Camera Obscura and World of Illusions, Edinburgh

The Camera Obscura itself is a ‘dark room’ at the top of the museum. Using a pole and mirrors and the sunlight, it reflects images from the outside, onto a concave table on the inside. The lady showing me today, said people in the 1600’s were so scared of this they ran out screaming. They had never seen outside without using a window before.

Me in the Light Corridor in the Camera Obscura Museum

This museum is so child friendly. I absolutely loved it. There was so so so much to see and all interactive. But in this blog, I’ll suggest books and activities so if you can’t get to Edinburgh, you can still experience some of these things and bring learning to life!

Food art

London skyline by Carl Warner

A couple of Carl Warner’s pictures are on display in this museum, to look at more of his work check out this website:

Why not make your own pictures with your child? (and eat them afterwards)

Write with light

Writing my name with lights (it was tricky)

This was an interactive display on the first floor. There was also a hall of mirrors and a turning tunnel that made you feel like you were falling!

The light drawings made me think of when I was child and we used to write out names using sparklers. So long as you supervise them, make sure they wear gloves and support them to know how to use sparklers safely, most children can use them to have fun writing in the air. Although, the nights are getting lighter and if you don’t feel comfortable with that, use a torch in the house with the lights off and curtains shut!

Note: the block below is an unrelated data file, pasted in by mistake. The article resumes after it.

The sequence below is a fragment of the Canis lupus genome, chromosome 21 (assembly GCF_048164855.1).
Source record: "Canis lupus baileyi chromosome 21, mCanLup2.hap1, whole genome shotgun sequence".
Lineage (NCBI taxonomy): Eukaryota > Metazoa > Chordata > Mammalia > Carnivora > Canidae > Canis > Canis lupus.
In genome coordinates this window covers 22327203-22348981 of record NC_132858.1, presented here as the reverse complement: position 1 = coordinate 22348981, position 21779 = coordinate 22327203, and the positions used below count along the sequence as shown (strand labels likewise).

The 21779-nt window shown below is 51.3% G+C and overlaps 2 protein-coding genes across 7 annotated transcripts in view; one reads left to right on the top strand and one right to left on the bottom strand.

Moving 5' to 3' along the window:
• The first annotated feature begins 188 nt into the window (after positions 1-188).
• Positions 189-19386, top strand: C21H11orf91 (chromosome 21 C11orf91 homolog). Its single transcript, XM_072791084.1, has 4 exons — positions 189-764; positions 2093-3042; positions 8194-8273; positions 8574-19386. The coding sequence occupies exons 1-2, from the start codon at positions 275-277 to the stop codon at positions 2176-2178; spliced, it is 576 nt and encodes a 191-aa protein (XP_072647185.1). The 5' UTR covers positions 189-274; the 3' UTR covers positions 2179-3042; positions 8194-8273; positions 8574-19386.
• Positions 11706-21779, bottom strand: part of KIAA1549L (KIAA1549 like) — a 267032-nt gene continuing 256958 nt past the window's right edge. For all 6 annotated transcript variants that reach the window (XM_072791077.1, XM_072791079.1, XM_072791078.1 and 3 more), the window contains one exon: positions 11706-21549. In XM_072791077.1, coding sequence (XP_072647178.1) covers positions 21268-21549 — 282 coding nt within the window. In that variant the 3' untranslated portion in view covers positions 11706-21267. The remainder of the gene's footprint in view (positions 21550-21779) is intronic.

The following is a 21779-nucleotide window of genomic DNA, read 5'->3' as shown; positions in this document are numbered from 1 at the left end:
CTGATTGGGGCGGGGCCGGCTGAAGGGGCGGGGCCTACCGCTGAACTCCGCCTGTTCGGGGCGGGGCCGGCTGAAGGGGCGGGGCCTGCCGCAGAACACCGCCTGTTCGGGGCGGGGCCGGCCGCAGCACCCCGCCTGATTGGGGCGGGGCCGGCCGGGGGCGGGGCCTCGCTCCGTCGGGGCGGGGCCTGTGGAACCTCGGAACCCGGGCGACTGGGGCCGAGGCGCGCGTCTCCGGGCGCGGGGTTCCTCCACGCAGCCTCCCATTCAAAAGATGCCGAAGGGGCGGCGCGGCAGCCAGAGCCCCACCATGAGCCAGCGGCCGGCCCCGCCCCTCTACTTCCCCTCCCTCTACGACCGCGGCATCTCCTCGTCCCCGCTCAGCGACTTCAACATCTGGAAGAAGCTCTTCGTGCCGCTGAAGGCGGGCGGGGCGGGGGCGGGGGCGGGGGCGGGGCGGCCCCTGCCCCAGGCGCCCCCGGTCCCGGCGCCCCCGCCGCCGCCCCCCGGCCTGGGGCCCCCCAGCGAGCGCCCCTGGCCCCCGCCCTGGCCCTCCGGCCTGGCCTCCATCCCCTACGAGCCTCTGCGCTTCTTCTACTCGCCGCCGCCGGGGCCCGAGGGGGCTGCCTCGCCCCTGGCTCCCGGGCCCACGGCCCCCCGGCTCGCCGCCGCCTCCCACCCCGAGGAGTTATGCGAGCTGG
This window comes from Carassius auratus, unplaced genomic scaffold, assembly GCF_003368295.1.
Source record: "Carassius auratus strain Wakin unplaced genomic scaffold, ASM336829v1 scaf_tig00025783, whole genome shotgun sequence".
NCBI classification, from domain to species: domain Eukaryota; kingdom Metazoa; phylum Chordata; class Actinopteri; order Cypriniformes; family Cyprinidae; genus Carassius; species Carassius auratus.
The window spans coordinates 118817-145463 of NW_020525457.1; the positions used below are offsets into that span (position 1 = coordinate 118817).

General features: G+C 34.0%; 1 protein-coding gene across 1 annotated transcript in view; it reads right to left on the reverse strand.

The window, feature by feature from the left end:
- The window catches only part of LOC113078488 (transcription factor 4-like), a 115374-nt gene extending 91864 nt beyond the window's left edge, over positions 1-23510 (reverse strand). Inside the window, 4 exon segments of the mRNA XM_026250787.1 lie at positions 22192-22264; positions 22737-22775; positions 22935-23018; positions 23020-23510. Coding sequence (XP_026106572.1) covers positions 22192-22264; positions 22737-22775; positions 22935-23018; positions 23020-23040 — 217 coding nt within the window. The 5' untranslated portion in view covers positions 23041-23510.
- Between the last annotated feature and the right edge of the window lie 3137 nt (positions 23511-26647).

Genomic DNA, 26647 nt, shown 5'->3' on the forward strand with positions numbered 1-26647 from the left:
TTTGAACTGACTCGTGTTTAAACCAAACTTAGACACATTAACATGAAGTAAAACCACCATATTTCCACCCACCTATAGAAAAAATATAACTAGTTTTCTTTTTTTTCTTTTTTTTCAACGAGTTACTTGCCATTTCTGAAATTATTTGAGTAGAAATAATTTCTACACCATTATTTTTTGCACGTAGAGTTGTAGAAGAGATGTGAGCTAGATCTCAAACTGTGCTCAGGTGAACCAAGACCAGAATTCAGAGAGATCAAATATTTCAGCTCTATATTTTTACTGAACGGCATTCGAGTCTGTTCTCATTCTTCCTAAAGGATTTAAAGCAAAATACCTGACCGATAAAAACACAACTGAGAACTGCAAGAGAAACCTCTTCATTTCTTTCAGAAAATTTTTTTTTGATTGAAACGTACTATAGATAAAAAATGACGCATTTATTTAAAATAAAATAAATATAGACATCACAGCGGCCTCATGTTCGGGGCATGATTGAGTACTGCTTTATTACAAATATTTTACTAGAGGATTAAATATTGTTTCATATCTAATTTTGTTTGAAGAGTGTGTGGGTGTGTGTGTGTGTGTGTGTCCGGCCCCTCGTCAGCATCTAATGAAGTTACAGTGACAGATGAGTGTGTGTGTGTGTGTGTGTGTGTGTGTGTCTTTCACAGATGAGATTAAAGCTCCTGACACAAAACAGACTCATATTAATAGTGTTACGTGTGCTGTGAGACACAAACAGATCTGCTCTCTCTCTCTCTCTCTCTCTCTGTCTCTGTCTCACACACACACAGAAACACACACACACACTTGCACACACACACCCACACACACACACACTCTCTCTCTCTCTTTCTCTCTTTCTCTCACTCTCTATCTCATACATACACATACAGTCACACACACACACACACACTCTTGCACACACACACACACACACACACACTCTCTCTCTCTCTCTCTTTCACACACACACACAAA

Kaleidodraw- an interactive display in the museum

This was a lot of fun, you pick your colours and draw dots, lines or squiggles and then press spin. It made all sorts of patterns.

A kaleidodraw App is available to download for IPads.

Magic Eye

Magic Eye on display in the museum

Without even trying to look for the magic eye, these pictures can help start some good conversations about what they can see. I remember having these books as a child, and when the picture would appear, I’d be so happy with myself! Haha! See below, in the More to Books…section for books ideas for magic eye!

3D picture

3D picture in the Museum
How the 3D picture was made

Looking through the hole, it looked like a room with people standing at the front and different objects and people in the middle of the room or even the back! You can recreate this with your child. Make several frames identically and then stick one character or object on each layer, make sure you vary the position. Experiment and have fun with it!

You can buy 3D cards in most shops now. Sometimes they have things dangling down.

Moving images/Flip book animation

I loved doing this when I was a child. Take a notebook, go to the back of the book and on the bottom corner, draw a little stick person. Turn one page then draw almost the exact same stick person only millimetres different. Keep going, you can make it jump or get smaller and bigger, it’s really up to you. Then, with your finger flip the pages so the paper goes really fast and your image will move.

It is so hard to describe: how to make a flipbook animation with Mr Otter Art studio on YouTube is a great visual to help you.

I would use this to make up a story about the character with your child.

There’s more to books…

For our younger learners:

ABC Animals by Rufus Butler Seder

As you move the pages, the animals move. There are other books with “scanimation” too!For our older learners:

Magic Eye Gallery by Magic Eye inc
Where’s Wally? By Martin Handford

At my hairdressers, when I was little, they had a Where’s Wally? Collection to keep us entertained while having a trim.

Post a picture of your:

  • Food art

  • Kaleidodrawings

  • 3D pictures

I can’t wait to see them.

Love Kat x

Published by moretobooks

Award- winning author of the book: “There’s more to books than reading- how to help your child bring stories to life” With a Masters in Education, I have taught as a School teacher across Northern England and have worked as a Nanny/Governess in London and across the world. I support parents and nannies to bring learning into the home in an exciting and purposeful way. Also a speaker at events such as NannyPalooza and the International Nanny Day 2017 and featured in the Nanny Magazine (USA) and Childcare Magazine (UK)

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